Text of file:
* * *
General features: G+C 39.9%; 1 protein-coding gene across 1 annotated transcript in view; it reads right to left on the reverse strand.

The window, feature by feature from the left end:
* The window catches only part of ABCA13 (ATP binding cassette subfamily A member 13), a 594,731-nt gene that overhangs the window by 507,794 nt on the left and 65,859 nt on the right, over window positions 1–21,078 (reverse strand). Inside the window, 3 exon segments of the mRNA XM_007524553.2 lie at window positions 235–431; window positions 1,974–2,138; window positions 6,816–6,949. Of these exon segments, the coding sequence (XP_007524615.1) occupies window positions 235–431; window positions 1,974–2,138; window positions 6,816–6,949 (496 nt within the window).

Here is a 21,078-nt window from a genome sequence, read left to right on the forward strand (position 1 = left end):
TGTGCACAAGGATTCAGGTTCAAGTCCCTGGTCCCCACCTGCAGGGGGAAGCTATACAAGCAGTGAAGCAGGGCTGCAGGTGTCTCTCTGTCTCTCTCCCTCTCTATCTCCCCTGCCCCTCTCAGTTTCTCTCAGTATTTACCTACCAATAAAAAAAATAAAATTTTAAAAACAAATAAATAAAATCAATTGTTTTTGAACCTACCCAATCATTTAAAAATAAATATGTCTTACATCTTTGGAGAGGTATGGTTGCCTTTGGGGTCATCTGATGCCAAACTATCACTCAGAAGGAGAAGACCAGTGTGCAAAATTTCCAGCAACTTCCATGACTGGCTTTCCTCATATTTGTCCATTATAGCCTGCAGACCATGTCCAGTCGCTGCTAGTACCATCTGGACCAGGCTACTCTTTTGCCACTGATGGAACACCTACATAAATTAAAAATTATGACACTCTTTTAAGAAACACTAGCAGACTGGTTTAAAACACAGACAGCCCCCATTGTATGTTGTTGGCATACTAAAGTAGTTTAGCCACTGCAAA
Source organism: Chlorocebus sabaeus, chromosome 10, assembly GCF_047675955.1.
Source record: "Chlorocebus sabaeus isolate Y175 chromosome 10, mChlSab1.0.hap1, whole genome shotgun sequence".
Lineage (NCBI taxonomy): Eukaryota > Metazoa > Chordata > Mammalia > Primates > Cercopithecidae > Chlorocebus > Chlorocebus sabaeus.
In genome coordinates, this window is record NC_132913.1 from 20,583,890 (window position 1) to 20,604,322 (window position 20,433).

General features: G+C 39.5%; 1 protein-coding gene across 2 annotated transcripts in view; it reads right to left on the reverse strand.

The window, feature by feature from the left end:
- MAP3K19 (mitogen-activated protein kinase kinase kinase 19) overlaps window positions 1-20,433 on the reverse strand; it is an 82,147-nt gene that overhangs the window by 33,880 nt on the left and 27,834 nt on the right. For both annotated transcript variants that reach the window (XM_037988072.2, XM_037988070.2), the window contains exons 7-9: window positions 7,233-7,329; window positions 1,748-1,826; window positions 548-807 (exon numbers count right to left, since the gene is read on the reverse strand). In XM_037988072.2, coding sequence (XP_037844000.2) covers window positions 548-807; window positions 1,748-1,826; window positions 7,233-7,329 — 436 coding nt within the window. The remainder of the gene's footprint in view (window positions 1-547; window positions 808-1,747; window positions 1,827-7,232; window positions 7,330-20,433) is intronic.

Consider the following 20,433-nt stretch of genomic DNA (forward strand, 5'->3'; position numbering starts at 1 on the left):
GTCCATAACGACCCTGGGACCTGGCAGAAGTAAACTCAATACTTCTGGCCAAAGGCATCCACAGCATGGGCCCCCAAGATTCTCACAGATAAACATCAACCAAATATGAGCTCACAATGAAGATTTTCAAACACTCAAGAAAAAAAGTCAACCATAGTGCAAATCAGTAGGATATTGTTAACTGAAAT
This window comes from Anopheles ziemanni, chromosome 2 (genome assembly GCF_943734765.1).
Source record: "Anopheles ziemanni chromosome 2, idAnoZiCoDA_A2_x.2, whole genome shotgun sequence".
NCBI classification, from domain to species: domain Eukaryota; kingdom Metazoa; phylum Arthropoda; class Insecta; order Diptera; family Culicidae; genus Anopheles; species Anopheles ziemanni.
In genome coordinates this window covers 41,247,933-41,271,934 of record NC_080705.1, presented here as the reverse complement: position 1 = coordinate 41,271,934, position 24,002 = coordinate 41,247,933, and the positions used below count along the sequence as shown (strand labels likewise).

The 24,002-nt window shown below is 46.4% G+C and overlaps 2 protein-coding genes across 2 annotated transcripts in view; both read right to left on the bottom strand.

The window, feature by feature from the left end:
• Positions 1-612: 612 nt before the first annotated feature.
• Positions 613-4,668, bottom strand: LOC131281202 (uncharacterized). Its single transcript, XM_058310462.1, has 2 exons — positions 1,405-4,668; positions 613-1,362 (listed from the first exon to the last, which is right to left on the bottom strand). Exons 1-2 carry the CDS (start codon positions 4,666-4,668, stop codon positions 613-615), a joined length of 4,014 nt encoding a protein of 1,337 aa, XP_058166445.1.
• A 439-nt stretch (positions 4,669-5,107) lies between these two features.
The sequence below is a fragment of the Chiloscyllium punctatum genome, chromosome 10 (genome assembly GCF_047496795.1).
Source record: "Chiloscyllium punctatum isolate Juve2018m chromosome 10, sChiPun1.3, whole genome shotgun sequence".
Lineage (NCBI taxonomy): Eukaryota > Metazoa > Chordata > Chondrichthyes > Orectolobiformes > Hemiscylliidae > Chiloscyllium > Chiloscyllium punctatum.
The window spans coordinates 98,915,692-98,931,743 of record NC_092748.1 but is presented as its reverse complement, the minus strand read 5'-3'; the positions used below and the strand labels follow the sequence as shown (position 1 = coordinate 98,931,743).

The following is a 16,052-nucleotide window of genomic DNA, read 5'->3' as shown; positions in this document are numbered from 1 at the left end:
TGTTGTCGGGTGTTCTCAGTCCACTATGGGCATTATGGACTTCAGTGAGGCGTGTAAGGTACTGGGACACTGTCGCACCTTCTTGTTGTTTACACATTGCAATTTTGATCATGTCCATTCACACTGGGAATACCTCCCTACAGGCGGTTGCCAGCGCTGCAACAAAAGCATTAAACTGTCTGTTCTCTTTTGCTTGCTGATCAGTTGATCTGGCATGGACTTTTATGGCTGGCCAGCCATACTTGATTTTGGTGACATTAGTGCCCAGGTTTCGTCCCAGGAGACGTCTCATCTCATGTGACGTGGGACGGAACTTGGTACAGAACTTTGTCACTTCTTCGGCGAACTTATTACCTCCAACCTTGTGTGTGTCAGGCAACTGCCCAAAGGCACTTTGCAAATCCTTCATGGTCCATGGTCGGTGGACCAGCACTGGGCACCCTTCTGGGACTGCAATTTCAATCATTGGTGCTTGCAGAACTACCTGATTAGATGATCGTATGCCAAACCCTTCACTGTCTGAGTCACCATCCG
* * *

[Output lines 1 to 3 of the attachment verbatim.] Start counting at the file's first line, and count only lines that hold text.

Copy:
General features: G+C 39.9%; 1 protein-coding gene across 1 annotated transcript in view; it reads right to left on the reverse strand.

The window, feature by feature from the left end:
* The window catches only part of ABCA13 (ATP binding cassette subfamily A member 13), a 594,731-nt gene that overhangs the window by 507,794 nt on the left and 65,859 nt on the right, over window positions 1–21,078 (reverse strand). Inside the window, 3 exon segments of the mRNA XM_007524553.2 lie at window positions 235–431; window positions 1,974–2,138; window positions 6,816–6,949. Of these exon segments, the coding sequence (XP_007524615.1) occupies window positions 235–431; window positions 1,974–2,138; window positions 6,816–6,949 (496 nt within the window).